Ford had been making Modular engines since the early ‘90s and that engine design allowed a flexibility not possible with small blocks. Very easily, Ford could change the tooling to create variants of engines to serve different purposes, and as such, the Modular engine improved dramatically since the first iteration in 1990.
But, Ford had some exciting new technology it couldn’t wait to add to the Modular designs. That technology was Twin Independent Variable Cam Timing, and 2010 was the first year that Ford added it to some of its engines, including the Coyote.
Though eventually Coyote engines would be added to F-150s as well, initially they were developed with the Mustang GT in mind, and the 2011 GT was the first car with a Coyote. Since 2011, a Coyote engine has been in all Mustang GTs and has been available as an option in upgraded F-150s.
Gen I Coyote (2011-2014)
The Gen I Coyote engine features an aluminum block with cross-bolted main bearing caps and thick bearing bulkheads for strength. The block also incorporates piston cooling jets and unique oil drain back and windage control for high rpm performance.
“The bore centers were still the same as the Modular, so the factory could still make these things cheap,” says Michael Rauscher of L&M Engines. “It’s still a 3.937˝ bore center. The block was cast different with a different configuration from previous Modulars.”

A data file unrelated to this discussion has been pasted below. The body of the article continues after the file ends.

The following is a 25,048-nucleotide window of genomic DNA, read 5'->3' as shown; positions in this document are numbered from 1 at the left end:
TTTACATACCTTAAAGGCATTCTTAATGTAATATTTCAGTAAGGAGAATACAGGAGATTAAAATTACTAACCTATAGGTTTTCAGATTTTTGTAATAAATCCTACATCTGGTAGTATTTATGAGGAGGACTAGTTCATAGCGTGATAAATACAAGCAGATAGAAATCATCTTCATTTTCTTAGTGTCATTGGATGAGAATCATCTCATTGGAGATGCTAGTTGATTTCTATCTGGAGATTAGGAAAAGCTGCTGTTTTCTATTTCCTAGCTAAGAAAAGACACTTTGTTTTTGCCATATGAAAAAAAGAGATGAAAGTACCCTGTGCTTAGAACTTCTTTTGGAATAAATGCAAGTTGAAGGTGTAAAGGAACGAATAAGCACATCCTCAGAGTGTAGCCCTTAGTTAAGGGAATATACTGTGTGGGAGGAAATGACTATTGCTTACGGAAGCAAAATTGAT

The Coyote shares a similar platform to the 4.6L, except the bore diameter increased from 3.54˝ to 3.63˝ and the stroke increased from 3.54˝ to 3.65˝, giving the Coyote a 302.1 cid. The crankshaft is not interchangeable with the 4.6L either, because the main webbing designs of the Coyote block are wider. The crankshaft is forged steel and made from the same forging material as the 4.6L.
The biggest change to the crankshaft is the longer snout to accommodate the billet gear for the oil pump, and with the crank pin moved to increase stroke, the crankshaft also has straight-thru oiling, which is less complex than the cross-drilled passages of the 4.6L and 5.4L.
The crank sensor wheel is rear mounted compared to the front mounted designs of the other Modulars and the relocation of the crank sensor produces a more stable signal. The firing order for the Coyote changed from 1-3-7-2-6-5-4-8 to 1-5-4-8-6-3-7-2. With all the changes to this new platform, there is no interchangeability of ¬engine parts with its previous ¬predecessors. However, Gen I and Gen II Coyote engines are compatible. The Gen III versions are not.
The Gen I Coyote also features aluminum cylinder heads and the engine has an 11:1 compression ratio, which was quite a bit more than the typical 8:1 or 9:1 compression ratios most engines had at the time.
One obstacle that Ford faced when producing the engine was to make more power and efficiency than the 4.6L did, which would be accomplished by acquiring more airflow through the cylinder heads. In order for airflow to be gained, the ports of the cylinder head would have to be redesigned. Ford came up with the idea of moving the camshafts outward in the cylinder heads, which would place the camshafts over the head bolts. This would allow room for the port design changes to produce the needed airflow to gain volumetric efficiency.